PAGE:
on January 16, 2011
The premise of the game is fairly interesting: you start off dead and have to use your soul to possess and manipulate objects to accomplish goals. At first you are just trying to find out who you were and why you were killed, but as the story progresses you start uncovering bits and pieces of a bigger plot with national security implications (I kid you not). This game is from the creators of the Ace Attorney series, so people familiar with those games will probably see similarities here, mostly a good story with quirky characters, wrapping humor around a fairly tragic situation.
Story (spoilers will be highlighted): being an adventure game, this is the main selling point of the game and it does not disappoint. Since the game starts off with you dead and witnessing someone about to get killed, you can't say this is a slow starting game. The sense of urgency is also highlighted by the fact your soul will dissipate at dawn, so you really have one night to figure things out. As you go from chapter to chapter meeting more people and changing their fates, you slowly uncover a plot that can have national security implications for your country and you slowly change your motivations and your initial assumption of who you might be. The game even throws a little mystery along with its tutorial (who is the soul that is teaching you about your abilities?) that is revealed at the end of the game.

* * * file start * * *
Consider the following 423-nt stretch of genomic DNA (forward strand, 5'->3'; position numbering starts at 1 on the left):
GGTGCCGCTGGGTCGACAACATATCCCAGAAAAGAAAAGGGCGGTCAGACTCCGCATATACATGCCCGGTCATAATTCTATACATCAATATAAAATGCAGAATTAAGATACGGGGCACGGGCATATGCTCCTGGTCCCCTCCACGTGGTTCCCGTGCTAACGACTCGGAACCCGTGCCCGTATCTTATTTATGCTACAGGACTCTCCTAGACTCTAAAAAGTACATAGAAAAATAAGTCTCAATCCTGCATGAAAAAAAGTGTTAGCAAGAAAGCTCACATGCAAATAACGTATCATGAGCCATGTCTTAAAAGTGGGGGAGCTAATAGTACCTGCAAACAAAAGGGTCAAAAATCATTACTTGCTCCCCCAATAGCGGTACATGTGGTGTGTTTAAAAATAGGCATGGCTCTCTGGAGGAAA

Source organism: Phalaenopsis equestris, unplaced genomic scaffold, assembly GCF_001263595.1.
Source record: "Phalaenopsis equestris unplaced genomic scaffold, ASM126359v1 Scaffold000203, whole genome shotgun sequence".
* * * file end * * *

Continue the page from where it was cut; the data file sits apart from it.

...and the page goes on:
*** Spoiler alert ****
This is where the game will remind you of the Ace Attorney series. Everyone is connected to each other somehow, by an event that happened several years ago and that still has consequences on the present. In this case, it was a meteor fall that occurred 10 years ago and prompted someone to seek revenge over everyone else involved on the story. This meteor's alien radiation is also the games explanation to some ghosts having powers and others not and the object of desire of the foreigner country involved on the plot (the bad guys that are the "national security" threat. They are all blue, Capcom must have been burned by the racist allegations on Resident Evil and picked a non-realistic skin color this time). The final chapter is fairly epic, with you and your friends stuck on a sinking submarine and the final fate change (for everyone really) taking you to 10 years ago, to the moment of the meteor fall. The final explanation of who you are and the reveal of the soul that was helping you in the beginning is Capcom's signature tear jerker before the happy ending.